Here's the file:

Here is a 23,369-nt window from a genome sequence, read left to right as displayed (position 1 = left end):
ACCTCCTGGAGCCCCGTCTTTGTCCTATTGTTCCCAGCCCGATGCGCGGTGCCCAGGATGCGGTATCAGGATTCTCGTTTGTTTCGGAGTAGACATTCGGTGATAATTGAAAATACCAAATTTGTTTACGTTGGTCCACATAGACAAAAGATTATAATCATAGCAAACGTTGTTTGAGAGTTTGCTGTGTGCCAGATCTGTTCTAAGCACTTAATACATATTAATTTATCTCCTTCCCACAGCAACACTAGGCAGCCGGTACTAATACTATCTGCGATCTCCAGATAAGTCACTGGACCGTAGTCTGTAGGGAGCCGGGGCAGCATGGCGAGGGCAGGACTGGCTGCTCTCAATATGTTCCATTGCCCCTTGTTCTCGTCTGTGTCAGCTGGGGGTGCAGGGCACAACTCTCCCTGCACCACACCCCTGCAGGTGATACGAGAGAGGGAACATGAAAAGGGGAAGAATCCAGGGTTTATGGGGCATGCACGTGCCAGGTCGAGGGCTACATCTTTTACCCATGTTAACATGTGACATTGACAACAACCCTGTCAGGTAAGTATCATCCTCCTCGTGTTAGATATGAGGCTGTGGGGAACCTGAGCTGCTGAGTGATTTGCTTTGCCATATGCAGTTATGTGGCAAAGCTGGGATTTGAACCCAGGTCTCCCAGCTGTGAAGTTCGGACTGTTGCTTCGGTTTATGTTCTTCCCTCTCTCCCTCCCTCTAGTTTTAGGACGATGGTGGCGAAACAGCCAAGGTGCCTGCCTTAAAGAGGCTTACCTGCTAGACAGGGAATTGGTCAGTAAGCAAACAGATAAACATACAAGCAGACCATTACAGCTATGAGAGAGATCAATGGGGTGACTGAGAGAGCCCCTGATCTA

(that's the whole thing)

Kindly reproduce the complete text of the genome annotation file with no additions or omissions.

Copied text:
Here is a 23,369-nt window from a genome sequence, read left to right as displayed (position 1 = left end):
ACCTCCTGGAGCCCCGTCTTTGTCCTATTGTTCCCAGCCCGATGCGCGGTGCCCAGGATGCGGTATCAGGATTCTCGTTTGTTTCGGAGTAGACATTCGGTGATAATTGAAAATACCAAATTTGTTTACGTTGGTCCACATAGACAAAAGATTATAATCATAGCAAACGTTGTTTGAGAGTTTGCTGTGTGCCAGATCTGTTCTAAGCACTTAATACATATTAATTTATCTCCTTCCCACAGCAACACTAGGCAGCCGGTACTAATACTATCTGCGATCTCCAGATAAGTCACTGGACCGTAGTCTGTAGGGAGCCGGGGCAGCATGGCGAGGGCAGGACTGGCTGCTCTCAATATGTTCCATTGCCCCTTGTTCTCGTCTGTGTCAGCTGGGGGTGCAGGGCACAACTCTCCCTGCACCACACCCCTGCAGGTGATACGAGAGAGGGAACATGAAAAGGGGAAGAATCCAGGGTTTATGGGGCATGCACGTGCCAGGTCGAGGGCTACATCTTTTACCCATGTTAACATGTGACATTGACAACAACCCTGTCAGGTAAGTATCATCCTCCTCGTGTTAGATATGAGGCTGTGGGGAACCTGAGCTGCTGAGTGATTTGCTTTGCCATATGCAGTTATGTGGCAAAGCTGGGATTTGAACCCAGGTCTCCCAGCTGTGAAGTTCGGACTGTTGCTTCGGTTTATGTTCTTCCCTCTCTCCCTCCCTCTAGTTTTAGGACGATGGTGGCGAAACAGCCAAGGTGCCTGCCTTAAAGAGGCTTACCTGCTAGACAGGGAATTGGTCAGTAAGCAAACAGATAAACATACAAGCAGACCATTACAGCTATGAGAGAGATCAATGGGGTGACTGAGAGAGCCCCTGATCTA